In researching and collecting links for this post, I found a recent solution that does half of what my script does, but in a cleaner way. If all you want to do is display the album art on your desktop, then go with the CoverArt widget by Andreas Schaefer. The AppleScript is cleaner, and you don’t need GeekTool.
If you want to also be saving the album art for your five-star tracks, or just curious to know what this is about, read on.
Along with the itunes-now Übersicht widget, this gives me all the information I want to know about what’s playing now.
GeekTool only displays the album art, it doesn’t extract it from the currently playing track. The Übersicht widget does the extraction, and a bit of album art archiving.
The script is set to run every 3 seconds (this can be easily changed in the first line of the index.coffee file).
It saves the current track’s album art to
currentPlayingCover.png in the
GeekTool checks that file every 3 seconds, and updates the display as needed.
Then I thought “wouldn’t it be neat if, as time went on, I kept an archive of all the album art of the tracks I’ve listened to? Especially the 5-star rated ones?”
The iTunes library directory does not give you access to the album art files. Not in any usable way.
What I want is a flat directory that has all the album art I want, with clean titles:
[artist] - [album] ([year]).png. But I don’t want this to be done for all the tracks I listen to, just for 5-star rated tracks.
This is the final version of the script. You can get the complete widget here.
The script checks to see if iTunes is running. This step is important because if
osascript attempts to run the script without that first check, it will launch iTunes if iTunes is not running. Since this script is always running in the background, that would mean that you can never quit iTunes. Every time I would quit it, it would launch again in a few seconds when
art.applescript would check to see if iTunes is playing a track.
If iTunes is running, the script checks to see if a track is currently playing. If not, it does nothing.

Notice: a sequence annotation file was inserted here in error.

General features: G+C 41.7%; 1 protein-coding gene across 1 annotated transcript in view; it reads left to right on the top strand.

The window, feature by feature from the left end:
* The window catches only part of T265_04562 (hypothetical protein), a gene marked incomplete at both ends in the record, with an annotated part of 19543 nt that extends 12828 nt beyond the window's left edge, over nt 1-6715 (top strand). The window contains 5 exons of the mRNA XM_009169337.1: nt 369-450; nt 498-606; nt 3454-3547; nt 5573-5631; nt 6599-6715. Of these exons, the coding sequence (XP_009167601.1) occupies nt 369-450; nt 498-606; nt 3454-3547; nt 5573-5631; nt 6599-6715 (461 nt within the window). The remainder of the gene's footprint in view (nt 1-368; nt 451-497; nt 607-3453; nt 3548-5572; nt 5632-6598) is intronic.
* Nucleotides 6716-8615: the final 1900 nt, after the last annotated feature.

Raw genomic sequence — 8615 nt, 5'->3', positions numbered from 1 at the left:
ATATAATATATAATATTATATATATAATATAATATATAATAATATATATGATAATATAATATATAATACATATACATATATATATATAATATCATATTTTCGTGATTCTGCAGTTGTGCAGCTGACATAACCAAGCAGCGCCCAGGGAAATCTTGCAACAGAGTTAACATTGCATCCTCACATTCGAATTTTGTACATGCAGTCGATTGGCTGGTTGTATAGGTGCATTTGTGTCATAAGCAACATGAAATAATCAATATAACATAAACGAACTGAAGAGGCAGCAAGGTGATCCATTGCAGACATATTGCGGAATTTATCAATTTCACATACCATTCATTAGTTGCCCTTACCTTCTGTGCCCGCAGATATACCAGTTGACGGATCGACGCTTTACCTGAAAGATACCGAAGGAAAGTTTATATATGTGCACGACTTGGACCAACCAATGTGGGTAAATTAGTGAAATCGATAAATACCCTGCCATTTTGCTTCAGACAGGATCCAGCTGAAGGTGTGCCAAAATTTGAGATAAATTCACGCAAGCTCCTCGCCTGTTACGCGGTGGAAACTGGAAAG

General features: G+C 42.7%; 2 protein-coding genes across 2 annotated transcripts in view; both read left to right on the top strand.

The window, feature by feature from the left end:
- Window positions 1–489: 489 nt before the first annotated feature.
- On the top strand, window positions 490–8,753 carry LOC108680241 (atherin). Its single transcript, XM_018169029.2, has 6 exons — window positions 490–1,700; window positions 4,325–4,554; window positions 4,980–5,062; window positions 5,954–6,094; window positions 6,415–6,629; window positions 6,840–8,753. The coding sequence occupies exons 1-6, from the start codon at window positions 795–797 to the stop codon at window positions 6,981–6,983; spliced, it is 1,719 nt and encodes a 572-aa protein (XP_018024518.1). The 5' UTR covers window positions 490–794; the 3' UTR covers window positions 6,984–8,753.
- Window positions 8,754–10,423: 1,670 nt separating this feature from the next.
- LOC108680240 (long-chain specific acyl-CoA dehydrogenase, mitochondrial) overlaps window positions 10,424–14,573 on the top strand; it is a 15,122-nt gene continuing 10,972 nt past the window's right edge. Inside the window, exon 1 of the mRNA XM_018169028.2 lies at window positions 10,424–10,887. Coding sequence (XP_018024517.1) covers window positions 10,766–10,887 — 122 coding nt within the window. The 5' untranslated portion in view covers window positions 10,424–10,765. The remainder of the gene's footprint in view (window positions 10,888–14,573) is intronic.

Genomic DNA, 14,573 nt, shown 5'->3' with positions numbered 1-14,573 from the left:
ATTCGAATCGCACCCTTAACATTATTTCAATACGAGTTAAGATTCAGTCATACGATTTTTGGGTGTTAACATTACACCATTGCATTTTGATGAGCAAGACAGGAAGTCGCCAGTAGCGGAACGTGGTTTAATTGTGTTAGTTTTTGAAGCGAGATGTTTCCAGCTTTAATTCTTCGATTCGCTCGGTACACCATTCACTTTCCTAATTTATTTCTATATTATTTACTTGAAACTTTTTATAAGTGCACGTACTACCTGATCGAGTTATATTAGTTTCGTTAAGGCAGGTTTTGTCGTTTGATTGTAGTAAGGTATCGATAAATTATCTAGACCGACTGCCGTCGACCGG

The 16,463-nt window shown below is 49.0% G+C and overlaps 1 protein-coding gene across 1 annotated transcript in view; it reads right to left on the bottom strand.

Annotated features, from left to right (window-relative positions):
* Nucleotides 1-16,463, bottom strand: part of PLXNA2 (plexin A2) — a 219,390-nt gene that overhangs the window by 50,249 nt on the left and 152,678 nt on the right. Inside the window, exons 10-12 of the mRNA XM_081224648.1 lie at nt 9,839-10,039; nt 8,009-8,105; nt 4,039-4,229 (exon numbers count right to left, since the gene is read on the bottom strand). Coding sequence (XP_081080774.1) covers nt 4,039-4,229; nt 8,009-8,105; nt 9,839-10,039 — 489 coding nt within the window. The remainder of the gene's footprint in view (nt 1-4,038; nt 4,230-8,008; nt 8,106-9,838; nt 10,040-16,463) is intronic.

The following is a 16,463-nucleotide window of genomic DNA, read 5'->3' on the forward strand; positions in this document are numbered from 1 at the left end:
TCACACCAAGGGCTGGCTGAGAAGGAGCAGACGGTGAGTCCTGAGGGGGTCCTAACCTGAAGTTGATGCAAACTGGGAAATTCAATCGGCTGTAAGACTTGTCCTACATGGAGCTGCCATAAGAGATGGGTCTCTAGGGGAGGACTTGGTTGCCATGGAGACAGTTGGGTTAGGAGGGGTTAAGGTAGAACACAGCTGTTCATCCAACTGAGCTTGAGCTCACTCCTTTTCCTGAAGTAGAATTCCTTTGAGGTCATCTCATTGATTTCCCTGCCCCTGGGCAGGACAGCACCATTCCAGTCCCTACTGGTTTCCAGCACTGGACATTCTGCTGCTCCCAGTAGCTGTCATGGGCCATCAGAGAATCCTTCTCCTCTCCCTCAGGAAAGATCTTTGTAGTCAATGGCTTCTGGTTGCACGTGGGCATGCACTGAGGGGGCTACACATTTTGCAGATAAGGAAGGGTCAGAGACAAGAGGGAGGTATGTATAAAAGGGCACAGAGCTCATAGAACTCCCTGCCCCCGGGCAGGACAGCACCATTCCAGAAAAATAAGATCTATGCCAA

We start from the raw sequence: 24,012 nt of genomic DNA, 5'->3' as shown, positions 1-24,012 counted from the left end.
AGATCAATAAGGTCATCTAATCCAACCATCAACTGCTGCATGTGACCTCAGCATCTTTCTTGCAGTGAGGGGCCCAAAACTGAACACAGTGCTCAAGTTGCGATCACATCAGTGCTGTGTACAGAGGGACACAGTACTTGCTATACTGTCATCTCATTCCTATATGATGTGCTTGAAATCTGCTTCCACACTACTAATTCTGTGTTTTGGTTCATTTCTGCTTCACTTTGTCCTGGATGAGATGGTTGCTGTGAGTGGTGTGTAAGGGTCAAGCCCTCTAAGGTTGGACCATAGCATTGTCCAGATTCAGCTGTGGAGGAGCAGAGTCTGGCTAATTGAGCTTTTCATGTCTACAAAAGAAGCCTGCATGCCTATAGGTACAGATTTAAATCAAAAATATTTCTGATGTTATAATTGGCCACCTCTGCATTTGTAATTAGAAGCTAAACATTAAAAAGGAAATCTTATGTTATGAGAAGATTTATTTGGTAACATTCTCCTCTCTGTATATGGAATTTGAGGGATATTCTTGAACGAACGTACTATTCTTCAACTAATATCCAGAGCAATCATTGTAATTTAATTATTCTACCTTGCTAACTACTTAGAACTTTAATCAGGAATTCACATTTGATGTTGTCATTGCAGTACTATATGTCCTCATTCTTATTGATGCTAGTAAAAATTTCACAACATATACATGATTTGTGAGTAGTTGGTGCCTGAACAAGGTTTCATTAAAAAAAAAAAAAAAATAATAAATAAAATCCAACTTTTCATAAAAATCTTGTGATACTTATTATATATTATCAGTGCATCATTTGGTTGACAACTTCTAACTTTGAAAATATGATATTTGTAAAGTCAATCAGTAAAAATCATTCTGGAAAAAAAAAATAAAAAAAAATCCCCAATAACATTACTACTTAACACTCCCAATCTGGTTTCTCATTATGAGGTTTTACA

If a track is currently playing, it grabs the first artwork in the track data and saves it to
currentPlayingCover.png. That’s the file GeekTool is watching for.
Then the script checks to see if the current track has a 5-star rating.1 If it does, it grabs the album art and saves it to
albumArt in my Dropbox folder.
The filename is obtained from the track metadata:
[artist] - [album] ([year]).png, and is only saved if that file does not already exist in
Here’s a catch. The colon character
: is illegal for a filename on HFS+.2
Despite what Finder and terminal will make you think, the colon
: is the real directory separator in the file system, not the
/. You can see this in action in the script. All paths are created by stringing directory names together with
So what happens when I’m listening to Puscifer and
art.applescript wants to save the album art for “V” Is for Viagra: The Remixes? It won’t work. It will throw an error saying that it cannot find the path:
.../Puscifer - "V" is for Viagra/ The Remixes.png.
I’ve updated the script to replace
;. It’s the closest visual match.
The script is messy. AppleScript doesn’t have a built-in method for string replacement, so I had to look around for solutions online, and ended up using this code with a bit of modification.
Ideally I would define a sub-routine at the start of the script and then use it, but I couldn’t get that to work. My guess is that because this is a script within a script (see the
if safRunning then run script... part, and me having to escape a lot of
\"), AppleScript kept getting tripped up on scope problems. I’m just glad I got it to work.
The script will replace
; in the album title. What about artist name? I don’t think I’ve come across that, and frankly your band’s album art has no place in my collection if you have a colon in your name. Don’t be a jerk.